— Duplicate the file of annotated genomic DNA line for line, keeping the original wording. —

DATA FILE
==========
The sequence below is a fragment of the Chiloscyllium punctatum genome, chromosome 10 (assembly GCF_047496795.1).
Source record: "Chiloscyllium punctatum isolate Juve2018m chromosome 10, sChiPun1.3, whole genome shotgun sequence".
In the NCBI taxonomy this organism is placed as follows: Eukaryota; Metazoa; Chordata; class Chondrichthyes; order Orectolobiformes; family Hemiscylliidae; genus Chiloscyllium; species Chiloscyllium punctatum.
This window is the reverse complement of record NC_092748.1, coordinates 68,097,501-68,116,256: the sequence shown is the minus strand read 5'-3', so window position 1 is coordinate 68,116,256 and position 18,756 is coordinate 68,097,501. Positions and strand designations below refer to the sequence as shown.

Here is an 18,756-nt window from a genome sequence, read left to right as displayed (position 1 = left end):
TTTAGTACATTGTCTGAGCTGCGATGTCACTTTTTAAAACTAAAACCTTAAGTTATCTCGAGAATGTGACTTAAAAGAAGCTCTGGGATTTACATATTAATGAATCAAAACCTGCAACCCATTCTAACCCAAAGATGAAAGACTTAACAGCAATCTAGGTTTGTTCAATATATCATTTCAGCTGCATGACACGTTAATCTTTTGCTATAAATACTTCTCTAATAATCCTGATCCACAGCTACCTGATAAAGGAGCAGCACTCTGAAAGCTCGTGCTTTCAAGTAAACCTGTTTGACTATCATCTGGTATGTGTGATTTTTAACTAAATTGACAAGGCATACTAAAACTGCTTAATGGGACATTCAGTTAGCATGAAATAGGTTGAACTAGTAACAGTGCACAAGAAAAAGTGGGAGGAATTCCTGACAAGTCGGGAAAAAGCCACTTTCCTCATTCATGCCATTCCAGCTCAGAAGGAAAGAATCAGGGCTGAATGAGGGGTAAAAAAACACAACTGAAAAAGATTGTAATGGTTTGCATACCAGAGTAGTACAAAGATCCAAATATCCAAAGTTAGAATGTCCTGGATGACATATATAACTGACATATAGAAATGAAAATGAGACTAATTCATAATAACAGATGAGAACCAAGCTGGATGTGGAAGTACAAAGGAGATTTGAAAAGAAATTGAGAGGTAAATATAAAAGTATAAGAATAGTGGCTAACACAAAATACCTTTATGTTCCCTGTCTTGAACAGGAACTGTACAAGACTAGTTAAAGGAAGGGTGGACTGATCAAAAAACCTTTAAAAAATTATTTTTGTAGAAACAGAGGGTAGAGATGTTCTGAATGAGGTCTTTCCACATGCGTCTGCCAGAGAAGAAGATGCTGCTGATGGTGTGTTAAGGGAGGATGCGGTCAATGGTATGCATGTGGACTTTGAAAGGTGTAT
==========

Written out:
The sequence below is a fragment of the Chiloscyllium punctatum genome, chromosome 10 (assembly GCF_047496795.1).
Source record: "Chiloscyllium punctatum isolate Juve2018m chromosome 10, sChiPun1.3, whole genome shotgun sequence".
In the NCBI taxonomy this organism is placed as follows: Eukaryota; Metazoa; Chordata; class Chondrichthyes; order Orectolobiformes; family Hemiscylliidae; genus Chiloscyllium; species Chiloscyllium punctatum.
This window is the reverse complement of record NC_092748.1, coordinates 68,097,501-68,116,256: the sequence shown is the minus strand read 5'-3', so window position 1 is coordinate 68,116,256 and position 18,756 is coordinate 68,097,501. Positions and strand designations below refer to the sequence as shown.

Here is an 18,756-nt window from a genome sequence, read left to right as displayed (position 1 = left end):
TTTAGTACATTGTCTGAGCTGCGATGTCACTTTTTAAAACTAAAACCTTAAGTTATCTCGAGAATGTGACTTAAAAGAAGCTCTGGGATTTACATATTAATGAATCAAAACCTGCAACCCATTCTAACCCAAAGATGAAAGACTTAACAGCAATCTAGGTTTGTTCAATATATCATTTCAGCTGCATGACACGTTAATCTTTTGCTATAAATACTTCTCTAATAATCCTGATCCACAGCTACCTGATAAAGGAGCAGCACTCTGAAAGCTCGTGCTTTCAAGTAAACCTGTTTGACTATCATCTGGTATGTGTGATTTTTAACTAAATTGACAAGGCATACTAAAACTGCTTAATGGGACATTCAGTTAGCATGAAATAGGTTGAACTAGTAACAGTGCACAAGAAAAAGTGGGAGGAATTCCTGACAAGTCGGGAAAAAGCCACTTTCCTCATTCATGCCATTCCAGCTCAGAAGGAAAGAATCAGGGCTGAATGAGGGGTAAAAAAACACAACTGAAAAAGATTGTAATGGTTTGCATACCAGAGTAGTACAAAGATCCAAATATCCAAAGTTAGAATGTCCTGGATGACATATATAACTGACATATAGAAATGAAAATGAGACTAATTCATAATAACAGATGAGAACCAAGCTGGATGTGGAAGTACAAAGGAGATTTGAAAAGAAATTGAGAGGTAAATATAAAAGTATAAGAATAGTGGCTAACACAAAATACCTTTATGTTCCCTGTCTTGAACAGGAACTGTACAAGACTAGTTAAAGGAAGGGTGGACTGATCAAAAAACCTTTAAAAAATTATTTTTGTAGAAACAGAGGGTAGAGATGTTCTGAATGAGGTCTTTCCACATGCGTCTGCCAGAGAAGAAGATGCTGCTGATGGTGTGTTAAGGGAGGATGCGGTCAATGGTATGCATGTGGACTTTGAAAGGTGTAT